Ethiopia had restricted access to Tigray, and a communications blackout has made it difficult to evaluate the true extent of the humanitarian situation
The first international aid convoy arrived on Saturday in the capital of Ethiopia's Tigray region since fighting broke out more than a month ago, triggering a refugee crisis and humanitarian disaster.
The International Committee of the Red Cross said seven trucks brought medicines and medical equipment for 400 wounded as well as relief supplies to Mekele, a city of half a million which had been all-but cut off to foreign aid since the conflict began on November 4.
"It is the first international aid to arrive in Mekele since fighting erupted in Tigray more than one month ago," the Geneva-based ICRC said, describing health care facilities in the city as "paralysed."
Patrick Youssef, ICRC regional director for Africa, said the supplies would "reduce those impossible life-or-death triage decisions" for doctors and nurses in Mekele who had endured for weeks without running water and electricity, let alone essential medicines.
The convoy arrived as the United Nations expressed growing alarm over the plight of nearly 100,000 Eritrean refugees in Tigray and appealed for urgent access to assist them and 600,000 others who were dependent on food rations before the conflict even began.
Ethiopia had restricted access to Tigray, and a communications blackout has made it difficult to evaluate the true extent of the humanitarian situation on the ground. But aid groups have been warning for weeks of a looming hunger crisis as food rations dwindled, and efforts to send life-saving relief were repeatedly delayed.
Prime Minister Abiy Ahmed, the winner of last year's Nobel Peace Prize, on Friday said his government would be in charge of handling the humanitarian response and access to Tigray, and that Ethiopia had this week dispatched tonnes of food and other relief supplies by trucks to Mekele and other cities in the region.
Ethiopia has bridled at suggestions that outsiders might play a leading role in the relief effort and an agreement last week to allow the UN and aid agencies access to Tigray foundered, deepening international alarm, before another deal was announced on Wednesday.
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The UN refugee agency UNHCR said on Friday it still has not been able to reach four camps housing nearly 100,000 Eritreans since the announcement of a major military offensive by Ethiopia's army against forces loyal to Tigray's dissident ruling party more than a month ago.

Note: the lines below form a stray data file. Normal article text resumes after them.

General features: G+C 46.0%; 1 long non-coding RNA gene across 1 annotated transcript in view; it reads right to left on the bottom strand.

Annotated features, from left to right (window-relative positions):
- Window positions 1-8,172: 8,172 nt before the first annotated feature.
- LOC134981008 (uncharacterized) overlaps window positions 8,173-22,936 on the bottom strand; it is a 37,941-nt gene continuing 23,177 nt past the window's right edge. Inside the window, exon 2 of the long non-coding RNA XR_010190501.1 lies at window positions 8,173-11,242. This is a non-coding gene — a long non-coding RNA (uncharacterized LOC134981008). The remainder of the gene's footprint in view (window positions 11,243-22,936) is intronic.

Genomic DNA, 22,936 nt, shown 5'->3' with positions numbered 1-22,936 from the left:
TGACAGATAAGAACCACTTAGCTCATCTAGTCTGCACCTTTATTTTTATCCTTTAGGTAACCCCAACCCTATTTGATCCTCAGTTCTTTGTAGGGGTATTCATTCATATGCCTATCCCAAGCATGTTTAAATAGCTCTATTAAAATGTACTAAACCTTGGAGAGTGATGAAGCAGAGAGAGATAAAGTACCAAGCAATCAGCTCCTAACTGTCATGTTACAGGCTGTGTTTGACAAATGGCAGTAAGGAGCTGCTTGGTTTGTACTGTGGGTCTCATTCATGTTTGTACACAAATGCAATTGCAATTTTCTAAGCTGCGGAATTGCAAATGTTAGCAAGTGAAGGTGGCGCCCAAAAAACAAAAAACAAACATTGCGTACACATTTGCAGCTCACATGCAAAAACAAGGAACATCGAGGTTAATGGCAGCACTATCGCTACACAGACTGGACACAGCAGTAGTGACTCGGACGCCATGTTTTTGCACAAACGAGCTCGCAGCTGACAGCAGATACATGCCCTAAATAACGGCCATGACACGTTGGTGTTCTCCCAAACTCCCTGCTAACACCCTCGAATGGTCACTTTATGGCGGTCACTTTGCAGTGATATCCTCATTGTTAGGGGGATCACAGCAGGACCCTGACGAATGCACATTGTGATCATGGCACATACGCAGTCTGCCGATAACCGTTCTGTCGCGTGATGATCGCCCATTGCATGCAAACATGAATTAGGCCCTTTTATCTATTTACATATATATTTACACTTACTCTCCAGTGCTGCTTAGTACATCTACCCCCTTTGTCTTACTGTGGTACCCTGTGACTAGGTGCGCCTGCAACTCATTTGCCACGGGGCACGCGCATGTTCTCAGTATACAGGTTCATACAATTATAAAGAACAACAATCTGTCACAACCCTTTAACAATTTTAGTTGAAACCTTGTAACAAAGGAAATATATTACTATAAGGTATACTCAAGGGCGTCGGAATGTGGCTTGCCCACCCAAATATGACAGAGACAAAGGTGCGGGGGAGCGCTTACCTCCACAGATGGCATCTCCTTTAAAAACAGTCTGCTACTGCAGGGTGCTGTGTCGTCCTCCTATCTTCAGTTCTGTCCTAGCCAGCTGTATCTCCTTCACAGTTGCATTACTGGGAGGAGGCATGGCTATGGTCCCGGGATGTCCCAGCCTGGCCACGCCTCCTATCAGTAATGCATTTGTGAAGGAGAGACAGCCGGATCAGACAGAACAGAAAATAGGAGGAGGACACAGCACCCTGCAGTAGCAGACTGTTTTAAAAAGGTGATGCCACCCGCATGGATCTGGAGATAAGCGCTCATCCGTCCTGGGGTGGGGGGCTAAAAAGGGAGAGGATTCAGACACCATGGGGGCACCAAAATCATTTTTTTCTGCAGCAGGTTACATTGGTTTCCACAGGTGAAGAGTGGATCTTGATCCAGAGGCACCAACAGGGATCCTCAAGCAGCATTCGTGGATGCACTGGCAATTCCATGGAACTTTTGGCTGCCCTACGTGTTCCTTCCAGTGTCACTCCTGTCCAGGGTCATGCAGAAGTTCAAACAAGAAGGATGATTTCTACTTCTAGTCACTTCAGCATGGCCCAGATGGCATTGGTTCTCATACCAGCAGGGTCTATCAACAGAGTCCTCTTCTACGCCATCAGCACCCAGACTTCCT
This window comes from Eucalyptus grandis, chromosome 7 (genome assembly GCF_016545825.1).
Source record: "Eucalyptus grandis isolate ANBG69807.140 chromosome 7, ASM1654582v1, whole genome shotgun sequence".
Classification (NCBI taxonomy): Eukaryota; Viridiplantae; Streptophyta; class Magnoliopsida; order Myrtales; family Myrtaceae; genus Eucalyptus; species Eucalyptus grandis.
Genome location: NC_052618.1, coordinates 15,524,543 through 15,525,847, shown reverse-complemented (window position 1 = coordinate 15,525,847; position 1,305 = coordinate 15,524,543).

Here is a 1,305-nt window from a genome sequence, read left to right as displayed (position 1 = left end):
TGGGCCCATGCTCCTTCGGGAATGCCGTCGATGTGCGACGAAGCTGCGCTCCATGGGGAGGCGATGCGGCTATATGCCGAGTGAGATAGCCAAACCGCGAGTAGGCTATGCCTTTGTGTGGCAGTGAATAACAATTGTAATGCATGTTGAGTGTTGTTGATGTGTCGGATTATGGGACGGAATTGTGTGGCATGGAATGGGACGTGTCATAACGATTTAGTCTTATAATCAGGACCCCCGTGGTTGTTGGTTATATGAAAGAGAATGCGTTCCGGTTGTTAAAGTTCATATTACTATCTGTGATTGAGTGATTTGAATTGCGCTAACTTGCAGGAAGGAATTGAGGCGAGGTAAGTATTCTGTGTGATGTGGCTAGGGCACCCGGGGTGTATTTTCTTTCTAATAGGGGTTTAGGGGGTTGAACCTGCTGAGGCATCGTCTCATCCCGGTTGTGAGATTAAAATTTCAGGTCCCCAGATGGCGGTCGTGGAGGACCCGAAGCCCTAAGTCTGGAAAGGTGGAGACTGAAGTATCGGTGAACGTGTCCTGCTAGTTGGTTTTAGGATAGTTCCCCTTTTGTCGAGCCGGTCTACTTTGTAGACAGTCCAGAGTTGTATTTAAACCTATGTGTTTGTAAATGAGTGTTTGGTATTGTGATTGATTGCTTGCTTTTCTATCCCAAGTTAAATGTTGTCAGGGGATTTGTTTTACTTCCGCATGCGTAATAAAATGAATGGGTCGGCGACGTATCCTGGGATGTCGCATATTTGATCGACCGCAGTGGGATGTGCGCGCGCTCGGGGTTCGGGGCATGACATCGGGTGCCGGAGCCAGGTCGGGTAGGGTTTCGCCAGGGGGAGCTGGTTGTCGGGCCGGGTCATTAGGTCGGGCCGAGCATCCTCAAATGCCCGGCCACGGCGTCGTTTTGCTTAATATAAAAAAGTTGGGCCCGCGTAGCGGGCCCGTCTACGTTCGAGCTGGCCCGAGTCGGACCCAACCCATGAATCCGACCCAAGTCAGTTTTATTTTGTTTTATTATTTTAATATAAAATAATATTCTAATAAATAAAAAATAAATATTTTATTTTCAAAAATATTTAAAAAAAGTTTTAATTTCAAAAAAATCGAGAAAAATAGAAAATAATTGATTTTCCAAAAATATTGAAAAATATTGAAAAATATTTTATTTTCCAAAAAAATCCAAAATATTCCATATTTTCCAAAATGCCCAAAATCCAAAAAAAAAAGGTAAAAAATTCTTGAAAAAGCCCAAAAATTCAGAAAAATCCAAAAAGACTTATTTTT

Filippo Grandi, the UN High Commissioner for Refugees, said the UNHCR had received "an overwhelming number of disturbing reports" of refugees being killed or kidnapped and forcibly returned to Eritrea, which borders Tigray to the north.
"If confirmed, these actions would constitute a major violation of international law," Grandi said.
"I am strongly urging the government of Ethiopia to continue to uphold their responsibility towards refugees under international law, and to ensure the protection and safety of all refugees in the country."
The International Rescue Committee said on Friday one of its staff was killed last month at a refugee camp for Eritreans in Tigray. The Danish Refugee Council, which also assists the Eritreans, said three of its guards were killed, but did not specify where.
'Harm and hunger'
Ethiopia said on Friday it was returning "misinformed" Eritrean refugees making their way south to Addis Ababa back to the camps in Tigray to receive aid and live "lawfully and peacefully."
"Forcibly sending Eritrean refugees back to camps in Tigray places them at unnecessary risk of harm and hunger," Laetitia Bader, Horn of Africa director for Human Rights Watch, said on Saturday.
"Eritrean refugees shouldn't be forced to be in a conflict zone where humanitarian assistance is still restricted and international access to the refugee camps still cut off.”
The UN migration agency IOM on Friday denied that its buses were used to transport refugees "to an unknown destination" and rejected allegations that Eritreans were being held at one of its transit centres in Addis Ababa and processed for forcible return.
The International Organization for Migration said it was "extremely concerned" by reports of Eritreans being relocated against their will and "does not under any circumstances conduct the forced return of migrants and refugees."
It said one of its three transit centres in Addis Ababa was "taken over" by Ethiopian authorities on December 3 and that IOM "had no management authority, oversight or involvement in any activities undertaken by the authorities in the centre since that time."
In a sign of the depth of tensions over where and how aid agencies should operate in Tigray, a UN team trying to visit a camp for Eritrean refugees on December 6 was shot at by Ethiopian forces and briefly detained.
Abiy declared the fighting in Tigray over on November 28, saying the army had captured Mekele from forces loyal to the Tigray People's Liberation Front (TPLF), and has dismissed reports of ongoing fighting as "sporadic gunfire" and not major combat.
Thousands have been killed, according to the International Crisis Group think tank, and around 50,000 people have fled to refugee camps across the border in Sudan.